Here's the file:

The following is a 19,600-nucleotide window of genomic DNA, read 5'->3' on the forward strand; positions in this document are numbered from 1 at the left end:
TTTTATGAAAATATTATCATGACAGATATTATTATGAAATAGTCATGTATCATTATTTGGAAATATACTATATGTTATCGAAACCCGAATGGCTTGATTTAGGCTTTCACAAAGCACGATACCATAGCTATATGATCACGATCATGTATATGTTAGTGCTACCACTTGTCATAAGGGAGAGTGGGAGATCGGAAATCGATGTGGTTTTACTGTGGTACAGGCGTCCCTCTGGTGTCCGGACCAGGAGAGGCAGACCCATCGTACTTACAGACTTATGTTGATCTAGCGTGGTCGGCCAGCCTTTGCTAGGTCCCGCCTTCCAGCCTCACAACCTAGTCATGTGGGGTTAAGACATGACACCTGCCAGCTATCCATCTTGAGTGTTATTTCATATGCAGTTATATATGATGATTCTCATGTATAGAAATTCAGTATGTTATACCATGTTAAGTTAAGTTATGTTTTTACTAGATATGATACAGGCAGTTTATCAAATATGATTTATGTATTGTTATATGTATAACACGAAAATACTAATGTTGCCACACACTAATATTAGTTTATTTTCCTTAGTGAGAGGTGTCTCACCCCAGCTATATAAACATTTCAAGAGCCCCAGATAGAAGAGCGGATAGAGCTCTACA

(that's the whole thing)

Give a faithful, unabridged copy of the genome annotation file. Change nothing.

The following is a 19,600-nucleotide window of genomic DNA, read 5'->3' on the forward strand; positions in this document are numbered from 1 at the left end:
TTTTATGAAAATATTATCATGACAGATATTATTATGAAATAGTCATGTATCATTATTTGGAAATATACTATATGTTATCGAAACCCGAATGGCTTGATTTAGGCTTTCACAAAGCACGATACCATAGCTATATGATCACGATCATGTATATGTTAGTGCTACCACTTGTCATAAGGGAGAGTGGGAGATCGGAAATCGATGTGGTTTTACTGTGGTACAGGCGTCCCTCTGGTGTCCGGACCAGGAGAGGCAGACCCATCGTACTTACAGACTTATGTTGATCTAGCGTGGTCGGCCAGCCTTTGCTAGGTCCCGCCTTCCAGCCTCACAACCTAGTCATGTGGGGTTAAGACATGACACCTGCCAGCTATCCATCTTGAGTGTTATTTCATATGCAGTTATATATGATGATTCTCATGTATAGAAATTCAGTATGTTATACCATGTTAAGTTAAGTTATGTTTTTACTAGATATGATACAGGCAGTTTATCAAATATGATTTATGTATTGTTATATGTATAACACGAAAATACTAATGTTGCCACACACTAATATTAGTTTATTTTCCTTAGTGAGAGGTGTCTCACCCCAGCTATATAAACATTTCAAGAGCCCCAGATAGAAGAGCGGATAGAGCTCTACA